A recent editorial outlined how to choose the necessary migraine pharmacotherapy for an elderly person and emphasized the importance of the careful personalization of treatment based on individual patient characteristics in order to choose a safe and effective migraine treatment.
Migraine is a prevalent and burdensome disorder; although its prevalence decreases after the age of 60 years, the condition still poses a burden for older patients. A recent editorial outlined how to choose the necessary migraine pharmacotherapy for an elderly person and emphasized the importance of the careful personalization of treatment based on individual patient characteristics in order to choose a safe and effective migraine treatment.
The report noted that tricyclic antidepressants (TCAs), β-blockers (propranolol, atenolol, or metoprolol), anticonvulsants (topiramate or sodium valproate), and calcium channel blockers (cinnarizine or flunarizine) received the highest recommendation levels based on strength of scientific evidence and clinical effectiveness. For acute treatments for migraine attacks, nonsteroidal anti-inflammatory drugs (NSAIDs), paracetamol, ergotamine, triptans, and antiemetics were recommended. This high amount of drugs available increases the risk of underestimated drug-drug interactions (DDIs), according to the authors.
“A decline of organ functions and age-associated illnesses characterize the aging process. The resulting pharmacokinetic (PK) and pharmacodynamic (PD) changes are the key source of variability in the interindividual response to drugs,” explained the authors. “Drug distribution, metabolism, and elimination represent PKs alterations sensitive to aging. A decrease in body weight, hydration, muscle/fat ratio, and albumin levels affect drugs solubility and distribution.”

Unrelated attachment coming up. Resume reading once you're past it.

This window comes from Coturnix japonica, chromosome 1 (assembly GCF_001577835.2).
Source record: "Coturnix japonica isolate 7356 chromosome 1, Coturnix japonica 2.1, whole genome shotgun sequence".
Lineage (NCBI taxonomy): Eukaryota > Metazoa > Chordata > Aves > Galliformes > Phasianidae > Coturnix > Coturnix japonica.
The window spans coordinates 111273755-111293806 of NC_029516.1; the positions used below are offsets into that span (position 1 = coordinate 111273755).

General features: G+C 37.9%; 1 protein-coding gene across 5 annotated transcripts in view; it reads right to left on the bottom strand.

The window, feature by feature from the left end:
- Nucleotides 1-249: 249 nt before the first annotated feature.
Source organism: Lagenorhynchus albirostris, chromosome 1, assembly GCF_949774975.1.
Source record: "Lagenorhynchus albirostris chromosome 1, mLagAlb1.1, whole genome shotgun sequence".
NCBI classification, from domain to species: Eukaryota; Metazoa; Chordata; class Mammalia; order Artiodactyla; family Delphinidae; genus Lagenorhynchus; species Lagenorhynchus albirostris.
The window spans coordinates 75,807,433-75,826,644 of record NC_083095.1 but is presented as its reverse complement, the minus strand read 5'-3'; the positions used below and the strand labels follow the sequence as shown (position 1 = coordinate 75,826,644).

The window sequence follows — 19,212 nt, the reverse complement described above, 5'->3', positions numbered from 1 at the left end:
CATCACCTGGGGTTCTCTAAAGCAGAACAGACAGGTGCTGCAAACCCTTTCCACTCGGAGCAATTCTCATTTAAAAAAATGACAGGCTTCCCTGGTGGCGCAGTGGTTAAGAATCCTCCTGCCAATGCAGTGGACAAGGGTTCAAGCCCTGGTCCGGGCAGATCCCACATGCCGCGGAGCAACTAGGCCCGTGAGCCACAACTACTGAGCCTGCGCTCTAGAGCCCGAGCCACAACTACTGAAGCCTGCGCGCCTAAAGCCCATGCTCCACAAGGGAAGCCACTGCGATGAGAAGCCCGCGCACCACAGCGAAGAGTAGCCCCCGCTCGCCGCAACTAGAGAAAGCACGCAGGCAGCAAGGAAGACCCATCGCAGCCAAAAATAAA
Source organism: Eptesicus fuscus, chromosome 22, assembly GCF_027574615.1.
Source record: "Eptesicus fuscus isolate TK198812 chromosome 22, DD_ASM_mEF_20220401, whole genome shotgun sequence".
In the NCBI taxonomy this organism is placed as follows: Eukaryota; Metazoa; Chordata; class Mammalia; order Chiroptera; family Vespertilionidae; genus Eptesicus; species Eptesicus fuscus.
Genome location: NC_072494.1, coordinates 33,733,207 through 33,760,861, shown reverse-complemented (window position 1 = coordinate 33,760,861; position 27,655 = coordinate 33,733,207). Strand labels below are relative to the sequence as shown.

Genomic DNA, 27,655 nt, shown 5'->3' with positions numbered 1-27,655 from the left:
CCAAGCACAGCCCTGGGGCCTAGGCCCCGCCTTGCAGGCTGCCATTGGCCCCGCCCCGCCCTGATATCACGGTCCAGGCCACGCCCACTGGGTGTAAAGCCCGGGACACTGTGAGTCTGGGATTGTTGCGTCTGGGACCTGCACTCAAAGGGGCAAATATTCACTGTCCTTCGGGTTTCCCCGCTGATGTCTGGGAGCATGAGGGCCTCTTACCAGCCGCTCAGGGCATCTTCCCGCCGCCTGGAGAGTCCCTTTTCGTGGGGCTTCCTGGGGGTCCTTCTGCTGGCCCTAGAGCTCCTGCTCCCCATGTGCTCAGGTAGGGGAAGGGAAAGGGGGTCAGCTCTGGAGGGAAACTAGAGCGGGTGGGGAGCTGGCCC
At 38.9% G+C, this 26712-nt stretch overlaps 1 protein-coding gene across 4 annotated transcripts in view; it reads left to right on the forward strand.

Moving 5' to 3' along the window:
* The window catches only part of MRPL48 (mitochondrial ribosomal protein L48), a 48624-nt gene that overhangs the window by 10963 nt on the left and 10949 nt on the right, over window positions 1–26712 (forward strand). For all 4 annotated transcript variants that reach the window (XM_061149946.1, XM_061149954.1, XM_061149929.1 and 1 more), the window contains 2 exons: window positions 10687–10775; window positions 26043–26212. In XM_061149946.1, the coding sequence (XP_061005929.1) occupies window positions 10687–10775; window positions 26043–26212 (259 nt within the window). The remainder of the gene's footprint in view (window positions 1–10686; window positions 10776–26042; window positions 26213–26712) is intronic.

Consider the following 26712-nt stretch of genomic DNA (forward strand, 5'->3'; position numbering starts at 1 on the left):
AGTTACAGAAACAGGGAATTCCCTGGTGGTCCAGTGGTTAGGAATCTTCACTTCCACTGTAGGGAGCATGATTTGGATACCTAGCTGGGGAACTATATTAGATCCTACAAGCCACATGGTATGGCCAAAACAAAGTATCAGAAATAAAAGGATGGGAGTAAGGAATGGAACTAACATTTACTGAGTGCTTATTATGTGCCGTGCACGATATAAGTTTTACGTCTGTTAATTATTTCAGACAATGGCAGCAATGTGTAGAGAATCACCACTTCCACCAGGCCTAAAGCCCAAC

The authors emphasized how the clinical effect of drug hypersensitivity is revealed through the increased risk of adverse drug reactions (ADRs). The increased risk of the adverse effects must be balanced with pre-existing illness. Overall, the researchers suggested that every drug used be started at low dosages with slow titration schedules.
“Polypharmacy is prevalent in elderly patients due to comorbidities and has been associated with lower treatment adherence, quality of life and suboptimal health outcomes,” the authors stated. “Polypharmacy has been also associated with a higher prevalence of DDI-related ADRs in the geriatric population, which has already an increased risk of ADRs and ADRs-associated mortality.”
The article explained that pre-emptive identification of DDIs is one of the most important safety factors for elderly patients. Furthermore, the combination of migraine preventive and acute drugs may lead to clinically significant DDIs—affecting PK and PD profiles—and be responsible for an altered drug response, according to the editorial.
Overall, the authors concluded that there is a lack of information about the adaptation of drug prescribing for geriatric patients, which reflects the need for additional strategies for improving migraine treatment choice.
Curto M, Capi M, Martelletti P, Lionetto L. How do you choose the appropriate migraine pharmacotherapy for an elderly person [published online November 7, 2018]? Expert Opin Pharmacother. doi: 10.1080/14656566.2018.1543660.